OA’s Link to Multimorbidity Progression in Sweden’s Skåne Region Insights from a 20-Year Study

OA's Link to Multimorbidity Progression in Sweden's Skåne Region Insights from a 20-Year Study
OA's Link to Multimorbidity Progression in Sweden's Skåne Region Insights from a 20-Year Study

Osteoarthritis (OA), characterized by the breakdown of protective cartilage at bone ends, has been linked to a significant increase in the risk of rapidly progressing to severe long-term conditions, known as multimorbidity, according to findings from a 20-year study published in RMD Open.

The research suggests that there are varying speeds at which multimorbidity can develop, with four distinct patterns identified.

Researchers propose that persistently low physical activity, a high-calorie diet, and chronic low-grade inflammation may underpin the association between OA and increased risk of accumulating other chronic conditions.

\While the exact causes of OA remain unclear, factors such as injury, age, family history, and female sex are believed to contribute to its development, affecting over 500 million people globally.

The study, based on healthcare data from Sweden’s Skåne region covering 1.4 million residents, focused on individuals aged 40 and above who were diagnosed with OA between 2008 and 2009.

OA's Link to Multimorbidity Progression in Sweden's Skåne Region Insights from a 20-Year Study
OA’s Link to Multimorbidity Progression in Sweden’s Skåne Region Insights from a 20-Year Study

This cohort, totaling 9,846 people with an average age of 66 (58% women), was compared with a reference group of 19,692 individuals without OA. The cumulative incidence of 67 common long-term conditions was tracked from 1998 until 2019 or until participants’ deaths or relocation.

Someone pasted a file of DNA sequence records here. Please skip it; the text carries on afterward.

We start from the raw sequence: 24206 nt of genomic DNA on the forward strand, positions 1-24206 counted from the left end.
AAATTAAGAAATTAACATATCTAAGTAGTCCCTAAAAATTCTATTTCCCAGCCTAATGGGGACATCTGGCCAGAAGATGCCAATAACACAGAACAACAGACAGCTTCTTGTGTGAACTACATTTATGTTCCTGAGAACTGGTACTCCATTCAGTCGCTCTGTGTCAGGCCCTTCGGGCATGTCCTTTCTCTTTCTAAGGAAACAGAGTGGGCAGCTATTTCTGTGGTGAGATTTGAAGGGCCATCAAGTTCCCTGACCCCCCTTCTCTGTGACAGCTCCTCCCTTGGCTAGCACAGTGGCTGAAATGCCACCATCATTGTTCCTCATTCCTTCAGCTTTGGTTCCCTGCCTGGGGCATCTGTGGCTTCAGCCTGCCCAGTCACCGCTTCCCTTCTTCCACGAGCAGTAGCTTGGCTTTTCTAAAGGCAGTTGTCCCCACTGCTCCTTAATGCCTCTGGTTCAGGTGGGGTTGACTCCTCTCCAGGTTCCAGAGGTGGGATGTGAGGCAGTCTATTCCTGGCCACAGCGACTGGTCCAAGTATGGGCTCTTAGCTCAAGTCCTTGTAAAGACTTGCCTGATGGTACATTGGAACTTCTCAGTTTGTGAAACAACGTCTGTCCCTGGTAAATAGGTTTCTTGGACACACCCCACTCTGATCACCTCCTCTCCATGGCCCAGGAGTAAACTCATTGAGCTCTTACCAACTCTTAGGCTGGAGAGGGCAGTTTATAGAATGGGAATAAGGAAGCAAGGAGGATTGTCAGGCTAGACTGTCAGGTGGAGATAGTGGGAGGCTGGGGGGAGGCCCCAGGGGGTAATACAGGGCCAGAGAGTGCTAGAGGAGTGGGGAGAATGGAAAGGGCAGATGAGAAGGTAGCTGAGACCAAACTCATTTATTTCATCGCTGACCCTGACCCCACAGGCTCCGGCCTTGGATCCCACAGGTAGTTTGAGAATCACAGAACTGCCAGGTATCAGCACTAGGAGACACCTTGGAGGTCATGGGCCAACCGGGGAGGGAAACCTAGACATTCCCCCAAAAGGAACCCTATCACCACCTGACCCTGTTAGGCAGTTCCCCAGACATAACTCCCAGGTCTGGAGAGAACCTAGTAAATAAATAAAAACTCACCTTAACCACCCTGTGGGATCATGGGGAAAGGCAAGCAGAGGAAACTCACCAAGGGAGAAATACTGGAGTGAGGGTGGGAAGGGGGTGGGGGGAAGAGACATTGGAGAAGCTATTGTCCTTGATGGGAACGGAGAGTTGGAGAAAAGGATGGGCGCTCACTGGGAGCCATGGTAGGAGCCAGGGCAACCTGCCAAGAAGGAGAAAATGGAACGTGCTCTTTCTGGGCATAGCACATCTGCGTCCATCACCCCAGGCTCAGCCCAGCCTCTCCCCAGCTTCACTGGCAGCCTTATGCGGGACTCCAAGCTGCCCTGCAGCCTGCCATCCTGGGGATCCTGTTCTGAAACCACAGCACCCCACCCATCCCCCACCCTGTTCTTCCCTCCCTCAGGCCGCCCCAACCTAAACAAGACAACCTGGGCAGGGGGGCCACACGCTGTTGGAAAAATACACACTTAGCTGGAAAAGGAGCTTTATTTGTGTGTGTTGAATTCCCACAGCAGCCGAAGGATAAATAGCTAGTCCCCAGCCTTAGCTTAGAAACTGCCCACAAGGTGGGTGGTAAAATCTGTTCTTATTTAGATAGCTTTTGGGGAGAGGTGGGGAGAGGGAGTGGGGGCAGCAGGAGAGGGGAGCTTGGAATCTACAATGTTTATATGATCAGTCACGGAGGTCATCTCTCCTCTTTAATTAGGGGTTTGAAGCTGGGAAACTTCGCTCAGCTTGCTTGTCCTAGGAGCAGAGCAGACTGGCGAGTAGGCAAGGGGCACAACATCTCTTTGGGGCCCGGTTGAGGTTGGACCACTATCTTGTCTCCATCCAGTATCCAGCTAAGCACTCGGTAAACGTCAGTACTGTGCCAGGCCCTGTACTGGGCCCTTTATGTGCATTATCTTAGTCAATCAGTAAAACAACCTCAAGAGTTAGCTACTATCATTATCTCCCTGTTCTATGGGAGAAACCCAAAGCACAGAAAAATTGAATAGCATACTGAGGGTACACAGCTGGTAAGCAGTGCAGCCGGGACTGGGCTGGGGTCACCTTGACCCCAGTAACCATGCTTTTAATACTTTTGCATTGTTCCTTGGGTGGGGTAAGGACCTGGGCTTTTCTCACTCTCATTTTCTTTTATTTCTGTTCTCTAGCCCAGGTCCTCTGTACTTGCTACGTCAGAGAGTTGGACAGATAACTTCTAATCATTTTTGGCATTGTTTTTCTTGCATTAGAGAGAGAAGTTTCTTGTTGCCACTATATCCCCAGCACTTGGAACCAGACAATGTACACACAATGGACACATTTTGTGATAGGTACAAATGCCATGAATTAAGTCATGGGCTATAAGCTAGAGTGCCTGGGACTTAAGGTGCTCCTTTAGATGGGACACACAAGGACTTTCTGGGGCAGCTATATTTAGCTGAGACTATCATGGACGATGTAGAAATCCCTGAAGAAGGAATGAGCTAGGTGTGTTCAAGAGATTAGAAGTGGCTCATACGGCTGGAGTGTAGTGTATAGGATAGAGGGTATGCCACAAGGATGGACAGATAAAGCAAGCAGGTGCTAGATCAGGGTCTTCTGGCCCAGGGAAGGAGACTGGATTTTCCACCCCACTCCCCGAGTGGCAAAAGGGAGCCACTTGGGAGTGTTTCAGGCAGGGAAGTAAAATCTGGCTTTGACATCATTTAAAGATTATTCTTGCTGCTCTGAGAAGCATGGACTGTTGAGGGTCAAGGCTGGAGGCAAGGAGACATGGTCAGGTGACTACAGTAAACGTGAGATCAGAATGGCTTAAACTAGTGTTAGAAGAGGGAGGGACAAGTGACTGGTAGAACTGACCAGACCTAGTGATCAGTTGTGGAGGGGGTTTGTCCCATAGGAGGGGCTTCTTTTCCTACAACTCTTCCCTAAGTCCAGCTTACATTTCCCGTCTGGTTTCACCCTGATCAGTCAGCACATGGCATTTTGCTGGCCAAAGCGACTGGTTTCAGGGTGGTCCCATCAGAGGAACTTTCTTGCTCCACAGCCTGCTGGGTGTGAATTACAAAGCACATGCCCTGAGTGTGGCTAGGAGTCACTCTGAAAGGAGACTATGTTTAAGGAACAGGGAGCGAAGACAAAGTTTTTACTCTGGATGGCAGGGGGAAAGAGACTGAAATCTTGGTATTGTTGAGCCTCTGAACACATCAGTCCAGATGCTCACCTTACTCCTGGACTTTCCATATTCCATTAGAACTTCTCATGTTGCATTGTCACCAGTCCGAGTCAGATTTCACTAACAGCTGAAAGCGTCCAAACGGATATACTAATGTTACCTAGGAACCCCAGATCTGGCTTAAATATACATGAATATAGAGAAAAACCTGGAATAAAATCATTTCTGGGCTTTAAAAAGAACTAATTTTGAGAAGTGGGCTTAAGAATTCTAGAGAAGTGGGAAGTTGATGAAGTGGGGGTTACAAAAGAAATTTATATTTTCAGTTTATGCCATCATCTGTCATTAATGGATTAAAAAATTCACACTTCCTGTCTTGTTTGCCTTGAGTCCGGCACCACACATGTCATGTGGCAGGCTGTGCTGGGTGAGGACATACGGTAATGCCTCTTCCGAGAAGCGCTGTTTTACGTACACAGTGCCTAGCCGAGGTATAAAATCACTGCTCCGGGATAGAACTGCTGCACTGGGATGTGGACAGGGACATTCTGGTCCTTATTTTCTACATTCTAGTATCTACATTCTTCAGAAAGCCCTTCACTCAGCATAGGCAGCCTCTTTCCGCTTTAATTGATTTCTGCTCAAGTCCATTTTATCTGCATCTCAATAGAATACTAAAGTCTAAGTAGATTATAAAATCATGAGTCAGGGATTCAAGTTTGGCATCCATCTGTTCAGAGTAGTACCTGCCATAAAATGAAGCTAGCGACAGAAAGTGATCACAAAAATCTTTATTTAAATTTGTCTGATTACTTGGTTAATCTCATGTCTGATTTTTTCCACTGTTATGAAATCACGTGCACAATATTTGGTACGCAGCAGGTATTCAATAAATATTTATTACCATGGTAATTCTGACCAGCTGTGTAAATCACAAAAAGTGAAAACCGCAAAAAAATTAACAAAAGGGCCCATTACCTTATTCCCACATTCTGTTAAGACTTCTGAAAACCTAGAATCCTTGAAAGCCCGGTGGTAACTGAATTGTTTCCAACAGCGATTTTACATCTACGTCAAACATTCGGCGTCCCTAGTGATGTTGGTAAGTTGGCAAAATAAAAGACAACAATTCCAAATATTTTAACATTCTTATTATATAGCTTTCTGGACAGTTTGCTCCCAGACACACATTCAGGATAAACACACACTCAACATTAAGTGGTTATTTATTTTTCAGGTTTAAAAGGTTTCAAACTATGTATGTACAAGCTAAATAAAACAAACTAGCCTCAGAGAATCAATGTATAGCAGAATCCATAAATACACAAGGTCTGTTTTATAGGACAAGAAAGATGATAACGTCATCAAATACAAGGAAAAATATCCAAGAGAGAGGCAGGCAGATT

The research identified four distinct trajectories of multimorbidity progression over the study period: mild multimorbidity late progression, mild multimorbidity early progression, moderate multimorbidity, and severe multimorbidity.

These trajectories varied in terms of the number and severity of conditions accumulated over time, reflecting different demographic and health profiles.

Participants with OA, particularly those with knee and hip OA, showed a heightened risk of faster progression to severe multimorbidity compared to those without OA.

The severity of multimorbidity, assessed using disability weighting, was highest among those in the severe multimorbidity class, where a majority had died by the end of the tracking period.

The study highlights that while age is a significant factor in the development of chronic conditions, the association between OA and multimorbidity persists independently of age. The findings underscore a complex disease continuum where OA and other chronic conditions interact, potentially exacerbating health outcomes over time.

However, the study’s observational nature precludes definitive causal conclusions. Limitations acknowledged by the researchers include the lack of detailed data on lifestyle factors such as physical activity, diet, and body weight, which could further elucidate the mechanisms linking OA to multimorbidity.

In conclusion, the study underscores the substantial impact of OA on long-term health outcomes, suggesting a need for further research into interventions targeting lifestyle factors and inflammation to mitigate the risk of multimorbidity in OA patients.

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